Looking to invest in Pittsburgh? Any advice?

11 Replies

Hey @Karen Lunger

Just keep in mind you should protect yourself with a builder’s risk insurance policy. To use some hard money lenders a lot of times and to really ensure the private lenders position and strengthen your proposal, you should get some construction insurance. If you need any help with that aspect of it please just let me know.

I’ve been thinking a lot about Millvale as a secondary up and coming neighborhood. You can still get a deal on a house vs. anything in Lawrenceville. Does anyone have any opinions on this? 

Hi Debra!

I think you are right about Millvale being an up and coming area. The only issue there to be aware of is flooding and the requirement for flood insurance which could eat into your cash flow.

Hi Max,

Thank you for the reply. I’m glad you agree. I understand the dangers of speculating, but microbreweries, French bakeries, and axe throwing facilities make me think that it might be a little more than speculation. Yes! I’ve been thinking about the flooding. I grew up in Millvale and fortunately, on a hill, so we didn’t have to worry about flooding, but I have family members who lost a lot due to flooding. My mom’s childhood home went over the hill, so there’s that! 

My dad grew up in Lawrenceville and a few family members have property there—lucky them.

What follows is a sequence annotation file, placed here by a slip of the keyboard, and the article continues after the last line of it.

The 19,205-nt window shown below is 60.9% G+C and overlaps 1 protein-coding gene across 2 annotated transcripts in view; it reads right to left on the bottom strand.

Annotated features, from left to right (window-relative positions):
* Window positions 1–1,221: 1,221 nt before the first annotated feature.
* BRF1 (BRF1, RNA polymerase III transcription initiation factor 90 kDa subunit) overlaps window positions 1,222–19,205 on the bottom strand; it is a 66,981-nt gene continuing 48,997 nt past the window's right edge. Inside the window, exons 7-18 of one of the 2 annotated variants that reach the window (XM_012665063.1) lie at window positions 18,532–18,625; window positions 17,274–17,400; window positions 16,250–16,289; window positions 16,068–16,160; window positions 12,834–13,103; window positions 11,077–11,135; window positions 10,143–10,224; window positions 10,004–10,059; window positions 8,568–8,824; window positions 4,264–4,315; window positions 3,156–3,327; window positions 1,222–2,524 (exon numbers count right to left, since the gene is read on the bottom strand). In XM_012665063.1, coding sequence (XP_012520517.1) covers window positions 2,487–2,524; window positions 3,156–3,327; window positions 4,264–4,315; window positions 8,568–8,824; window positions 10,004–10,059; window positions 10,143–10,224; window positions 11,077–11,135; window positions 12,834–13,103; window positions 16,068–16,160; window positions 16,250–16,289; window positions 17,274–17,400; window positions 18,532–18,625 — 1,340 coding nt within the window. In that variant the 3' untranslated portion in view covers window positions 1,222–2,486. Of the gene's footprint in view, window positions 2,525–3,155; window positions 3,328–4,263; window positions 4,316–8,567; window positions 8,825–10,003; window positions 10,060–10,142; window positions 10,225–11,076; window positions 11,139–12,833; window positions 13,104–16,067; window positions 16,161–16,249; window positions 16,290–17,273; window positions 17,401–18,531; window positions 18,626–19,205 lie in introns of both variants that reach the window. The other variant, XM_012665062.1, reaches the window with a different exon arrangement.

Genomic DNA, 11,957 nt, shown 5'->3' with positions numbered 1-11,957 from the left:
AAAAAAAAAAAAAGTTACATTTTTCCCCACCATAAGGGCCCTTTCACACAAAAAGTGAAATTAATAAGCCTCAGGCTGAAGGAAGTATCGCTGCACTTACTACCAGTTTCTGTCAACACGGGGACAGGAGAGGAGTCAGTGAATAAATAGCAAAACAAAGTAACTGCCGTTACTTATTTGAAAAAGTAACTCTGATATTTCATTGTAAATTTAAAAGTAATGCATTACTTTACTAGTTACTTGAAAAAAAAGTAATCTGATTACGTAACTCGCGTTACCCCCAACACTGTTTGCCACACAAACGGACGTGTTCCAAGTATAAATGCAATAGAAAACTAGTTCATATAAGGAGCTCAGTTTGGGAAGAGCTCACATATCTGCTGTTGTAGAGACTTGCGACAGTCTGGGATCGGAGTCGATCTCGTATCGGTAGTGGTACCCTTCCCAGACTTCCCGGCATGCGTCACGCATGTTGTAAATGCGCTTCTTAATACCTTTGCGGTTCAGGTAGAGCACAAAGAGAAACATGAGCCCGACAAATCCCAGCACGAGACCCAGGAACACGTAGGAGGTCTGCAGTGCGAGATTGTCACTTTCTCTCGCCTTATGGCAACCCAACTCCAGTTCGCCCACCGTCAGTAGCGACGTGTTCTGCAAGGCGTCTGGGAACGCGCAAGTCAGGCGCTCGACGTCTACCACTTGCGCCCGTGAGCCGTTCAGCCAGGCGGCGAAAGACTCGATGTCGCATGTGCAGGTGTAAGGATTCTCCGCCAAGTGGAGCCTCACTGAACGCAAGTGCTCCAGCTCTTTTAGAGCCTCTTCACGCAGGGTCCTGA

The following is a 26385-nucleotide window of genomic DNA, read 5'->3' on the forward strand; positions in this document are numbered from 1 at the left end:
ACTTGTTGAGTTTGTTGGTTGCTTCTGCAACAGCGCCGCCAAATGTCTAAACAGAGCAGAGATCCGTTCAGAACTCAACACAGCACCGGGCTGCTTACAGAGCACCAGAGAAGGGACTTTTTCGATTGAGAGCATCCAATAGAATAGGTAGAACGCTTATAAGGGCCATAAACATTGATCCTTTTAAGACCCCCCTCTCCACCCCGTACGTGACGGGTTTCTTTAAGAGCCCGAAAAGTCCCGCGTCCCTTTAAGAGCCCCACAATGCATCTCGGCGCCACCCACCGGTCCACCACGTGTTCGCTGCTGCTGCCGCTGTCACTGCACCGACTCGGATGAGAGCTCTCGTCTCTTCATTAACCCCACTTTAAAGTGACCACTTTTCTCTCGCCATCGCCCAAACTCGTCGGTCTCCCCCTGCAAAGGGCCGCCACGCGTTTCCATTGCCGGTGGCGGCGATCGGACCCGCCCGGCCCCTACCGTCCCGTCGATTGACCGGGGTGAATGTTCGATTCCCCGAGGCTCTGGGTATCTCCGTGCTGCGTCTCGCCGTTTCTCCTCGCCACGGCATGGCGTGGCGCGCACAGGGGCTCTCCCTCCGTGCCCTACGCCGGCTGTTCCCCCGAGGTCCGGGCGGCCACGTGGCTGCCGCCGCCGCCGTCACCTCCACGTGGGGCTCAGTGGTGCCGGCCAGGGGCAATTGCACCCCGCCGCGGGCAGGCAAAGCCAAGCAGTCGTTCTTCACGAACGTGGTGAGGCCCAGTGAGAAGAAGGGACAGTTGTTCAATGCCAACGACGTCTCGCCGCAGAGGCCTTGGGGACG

There are a lot of solid areas to invest in Pittsburgh. Since we live in the North Hills, we like Etna, Shaler, Millvale, West View, Ross, Sharpsburg, Blawnox and lesser (cheaper parts) of O'Hara (mostly bordering Sharpsburg or Blawnox). We have also considered West Deer, Reserve, Indiana Township, and Springdale. Its just a matter of what you can get when you're ready to buy. The best value properties move quickly. If a property has been on the market for some time, there's a reason why other investors passed it up. I've seen properties listed in Penn Hills with 'can rent at' marked too high for what you can actually get. Perhaps with section 8 you can get more rent but you'll have more work also. Always do your own ROI calculations and property tax calculations (county, school, local). Some properties don't make sense for pure investment but are good to offset mortgage cost when you live in one unit and rent the other(s). Sometimes the property values get so high in the desired areas that the rents one can charge won't cover the mortgage and other costs (ie flood insurance). We do have one property in a flood zone but the numbers still worked. Tight at first but as we raised rents, fixed up units the numbers got even better. You can do an address search on a FEMA website to check for flood zones.